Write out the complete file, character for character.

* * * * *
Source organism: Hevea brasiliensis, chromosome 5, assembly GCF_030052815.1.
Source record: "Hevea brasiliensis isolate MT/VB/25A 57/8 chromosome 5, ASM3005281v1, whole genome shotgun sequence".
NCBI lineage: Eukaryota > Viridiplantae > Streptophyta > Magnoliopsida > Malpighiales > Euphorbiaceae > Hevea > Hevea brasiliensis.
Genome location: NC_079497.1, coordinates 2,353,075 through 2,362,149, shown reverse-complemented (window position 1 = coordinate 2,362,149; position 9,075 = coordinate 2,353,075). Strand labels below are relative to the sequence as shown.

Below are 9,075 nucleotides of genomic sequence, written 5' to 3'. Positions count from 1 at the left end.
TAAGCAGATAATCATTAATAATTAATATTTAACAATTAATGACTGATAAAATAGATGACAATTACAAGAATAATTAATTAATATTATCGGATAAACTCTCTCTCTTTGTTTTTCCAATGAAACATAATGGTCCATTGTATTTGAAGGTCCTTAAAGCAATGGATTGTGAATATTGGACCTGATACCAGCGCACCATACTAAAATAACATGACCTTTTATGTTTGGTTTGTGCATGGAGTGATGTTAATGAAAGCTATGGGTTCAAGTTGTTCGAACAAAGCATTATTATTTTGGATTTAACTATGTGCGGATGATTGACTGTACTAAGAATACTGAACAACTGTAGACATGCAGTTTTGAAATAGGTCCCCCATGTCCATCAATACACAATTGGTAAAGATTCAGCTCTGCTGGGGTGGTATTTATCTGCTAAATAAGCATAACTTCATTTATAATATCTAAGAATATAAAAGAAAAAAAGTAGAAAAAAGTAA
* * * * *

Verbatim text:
Source organism: Hevea brasiliensis, chromosome 5, assembly GCF_030052815.1.
Source record: "Hevea brasiliensis isolate MT/VB/25A 57/8 chromosome 5, ASM3005281v1, whole genome shotgun sequence".
NCBI lineage: Eukaryota > Viridiplantae > Streptophyta > Magnoliopsida > Malpighiales > Euphorbiaceae > Hevea > Hevea brasiliensis.
Genome location: NC_079497.1, coordinates 2,353,075 through 2,362,149, shown reverse-complemented (window position 1 = coordinate 2,362,149; position 9,075 = coordinate 2,353,075). Strand labels below are relative to the sequence as shown.

Below are 9,075 nucleotides of genomic sequence, written 5' to 3'. Positions count from 1 at the left end.
TAAGCAGATAATCATTAATAATTAATATTTAACAATTAATGACTGATAAAATAGATGACAATTACAAGAATAATTAATTAATATTATCGGATAAACTCTCTCTCTTTGTTTTTCCAATGAAACATAATGGTCCATTGTATTTGAAGGTCCTTAAAGCAATGGATTGTGAATATTGGACCTGATACCAGCGCACCATACTAAAATAACATGACCTTTTATGTTTGGTTTGTGCATGGAGTGATGTTAATGAAAGCTATGGGTTCAAGTTGTTCGAACAAAGCATTATTATTTTGGATTTAACTATGTGCGGATGATTGACTGTACTAAGAATACTGAACAACTGTAGACATGCAGTTTTGAAATAGGTCCCCCATGTCCATCAATACACAATTGGTAAAGATTCAGCTCTGCTGGGGTGGTATTTATCTGCTAAATAAGCATAACTTCATTTATAATATCTAAGAATATAAAAGAAAAAAAGTAGAAAAAAGTAA